How to Make Chicken Stock with Nettles

Ali Segersten Apr 28, 2011 22 comments
How to Make Chicken Stock with Nettles

Stocks or broths can be used in many different ways, well beyond soups. Homemade stock is far more nutritious than store-bought stock, even the organic brands. For one, commercial stocks, whether chicken or vegetable, use many different "natural" flavorings. What is a natural flavoring anyway? It can be anything, but most often it is a man-made chemical, often containing MSG (free glutamic acid). Did you know that the FDA classifies MSG as "natural" and by using other terms such as "natural flavoring" or "yeast extract," manufacturers can somewhat deceive label-reading consumers into buying their products? The flavoring industry is a billion dollar industry. Most of us won't buy a product that doesn't taste good. Humans have receptors on their tongues for glutamate, the amino acid we recognize as the common "meat" flavor in foods. Using MSG in foods such as chicken stock is a way to cut corners and create a cheap food for a profit. And unfortunately, MSG is a neurotoxic substance causing headaches and in large amounts, possible damage to the brain (in B6 and magnesium deficient people). By making your own stocks using high-quality ingredients, you create so much flavor you would never need to add anything else to them.

Here is an ingredient list for an organic chicken stock made by a well-known company: Organic chicken broth (filtered water, organic chicken), Organic chicken flavor (organic chicken flavor, sea salt), Natural chicken flavor (chicken stock, salt), Sea salt, Organic evaporated cane juice, Organic onion powder, Turmeric, Organic flavor.

Now let's look at the ingredient list for a homemade stock: Organic chicken carcass, onions, garlic, leeks, celery, carrots, parsley, rosemary, thyme, black peppercorns, Herbamare, and fresh nettles.

I know we are all very busy and for some of us, just the thought of making your own stock seems overwhelming. But it doesn't need to be. Stocks can be simmered slowly for hours on the stove with very little attention needed. When you roast a whole chicken and have pulled all the meat from the bones, simply toss it in a stockpot (8-quart), add your vegetables, water, vinegar, and salt then cover and simmer for 6 hours or more. If you don't have time to make stock within a few days of roasting the chicken then put the chicken carcass in the freezer and take it out when you are ready.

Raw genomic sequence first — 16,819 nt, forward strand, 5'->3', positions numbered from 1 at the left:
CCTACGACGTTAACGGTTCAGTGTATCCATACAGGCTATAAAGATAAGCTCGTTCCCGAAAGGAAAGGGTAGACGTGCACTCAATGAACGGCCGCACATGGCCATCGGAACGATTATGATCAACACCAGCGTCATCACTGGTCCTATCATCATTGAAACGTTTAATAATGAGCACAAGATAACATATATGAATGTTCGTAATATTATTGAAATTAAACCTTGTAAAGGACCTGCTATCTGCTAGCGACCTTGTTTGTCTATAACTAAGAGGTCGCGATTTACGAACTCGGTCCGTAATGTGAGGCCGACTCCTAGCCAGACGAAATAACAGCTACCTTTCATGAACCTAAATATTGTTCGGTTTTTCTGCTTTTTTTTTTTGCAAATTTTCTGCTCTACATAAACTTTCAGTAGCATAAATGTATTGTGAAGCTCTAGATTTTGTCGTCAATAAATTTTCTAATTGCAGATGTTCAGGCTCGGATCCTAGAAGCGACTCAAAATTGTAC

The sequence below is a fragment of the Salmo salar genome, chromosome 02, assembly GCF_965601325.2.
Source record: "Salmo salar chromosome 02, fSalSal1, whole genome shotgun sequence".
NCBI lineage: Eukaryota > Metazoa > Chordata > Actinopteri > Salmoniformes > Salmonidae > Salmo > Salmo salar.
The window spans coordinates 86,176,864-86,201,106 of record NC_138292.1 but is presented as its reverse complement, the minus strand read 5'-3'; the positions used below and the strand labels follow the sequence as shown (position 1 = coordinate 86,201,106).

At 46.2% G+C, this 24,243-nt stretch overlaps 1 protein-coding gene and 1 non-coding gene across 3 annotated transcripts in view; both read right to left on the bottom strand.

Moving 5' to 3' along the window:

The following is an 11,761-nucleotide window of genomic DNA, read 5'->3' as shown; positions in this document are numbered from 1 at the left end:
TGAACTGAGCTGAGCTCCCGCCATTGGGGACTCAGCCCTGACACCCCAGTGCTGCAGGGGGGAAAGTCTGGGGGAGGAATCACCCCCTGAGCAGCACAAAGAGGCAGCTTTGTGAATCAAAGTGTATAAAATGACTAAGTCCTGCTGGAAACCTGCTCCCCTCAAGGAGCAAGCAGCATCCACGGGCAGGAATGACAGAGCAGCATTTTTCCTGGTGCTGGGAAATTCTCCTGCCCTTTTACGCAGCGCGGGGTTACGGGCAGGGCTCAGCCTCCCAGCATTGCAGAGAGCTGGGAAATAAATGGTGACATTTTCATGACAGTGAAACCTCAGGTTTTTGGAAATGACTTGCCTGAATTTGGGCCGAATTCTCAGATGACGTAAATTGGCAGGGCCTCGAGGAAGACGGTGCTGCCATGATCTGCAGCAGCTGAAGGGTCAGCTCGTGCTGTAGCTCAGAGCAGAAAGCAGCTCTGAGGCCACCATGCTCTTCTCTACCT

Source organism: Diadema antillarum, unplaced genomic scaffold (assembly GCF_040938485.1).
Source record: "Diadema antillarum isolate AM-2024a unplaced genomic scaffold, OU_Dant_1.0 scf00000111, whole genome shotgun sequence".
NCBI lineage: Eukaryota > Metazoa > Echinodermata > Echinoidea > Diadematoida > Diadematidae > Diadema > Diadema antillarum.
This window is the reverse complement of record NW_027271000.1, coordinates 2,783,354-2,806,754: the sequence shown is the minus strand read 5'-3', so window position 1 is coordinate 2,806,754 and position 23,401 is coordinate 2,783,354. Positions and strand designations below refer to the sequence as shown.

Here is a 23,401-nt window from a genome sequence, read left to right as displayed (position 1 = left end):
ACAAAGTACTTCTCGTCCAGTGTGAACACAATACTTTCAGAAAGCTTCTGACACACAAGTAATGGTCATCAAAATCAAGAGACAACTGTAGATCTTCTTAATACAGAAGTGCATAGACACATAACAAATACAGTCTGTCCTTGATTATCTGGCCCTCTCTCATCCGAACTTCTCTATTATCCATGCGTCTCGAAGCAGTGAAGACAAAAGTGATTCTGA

Nutritional benefits of consuming homemade chicken stock:

  • contains nutrients that can strengthen digestion
  • adds gelatin which is rich in gut and joint supporting components
  • contains many minerals in an easily absorbable form, including calcium
  • adds small amounts of easily digested proteins to the diet

Because it is spring, I've been adding fresh nettles to our stock these days. Fresh nettles can be seen in just about every forest around us this time of year. We've harvested some ourselves but need to get out soon and stock up before they get too big. Nettles are best harvested when only a few inches high. If you are interested in learning more on nettle harvesting please read a post I did last year on Harvesting Nettles with Children

Nutritional benefits of nettles: 

  • rich source of minerals, such as calcium, iron, magnesium, and zinc 
  • high in carotenoids, potassium, and Vitamin K1
  • may assist in reversing anemia
  • contains anti-inflammatory compounds
  • is a mild diuretic that can decrease water retention problems 
  • can assist in boosting fertility in women

About the Author

Ali Segersten

Alissa Segersten holds a Bachelor's of Science in Nutrition from Bastyr University and a Master’s of Science in Human Nutrition and Functional Medicine from the University of Western States. She is a Functional Nutritionist, the mother of five children, a whole foods cooking instructor, professional recipe developer, and cookbook author. She is passionate about helping others find a diet that will truly nourish them. Alissa is the author of two very popular gluten-free, whole foods cookbooks and guidebooks: The Whole Life Nutrition Cookbook and Nourishing Meals. She is also the co-author of The Elimination Diet book. Alissa is the founder and owner of Nourishing Meals®.

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Hello Ali! I wanted to make this stock, but I missed nettle season! Is it possible to use dried nettles instead?

Thank you!

Hi there,

I don't use a pressure canner but I would assume this would be fine since one would use this same method for canning meats and fish.

If you do freeze them, they are best left at room temp to thaw or placed in the fridge to thaw (usually takes about 2 days for this). Mine will crack too if I place them into hot water.

You can certainly use a slow cooker. I slow cook mine for about 24 hours on low. :)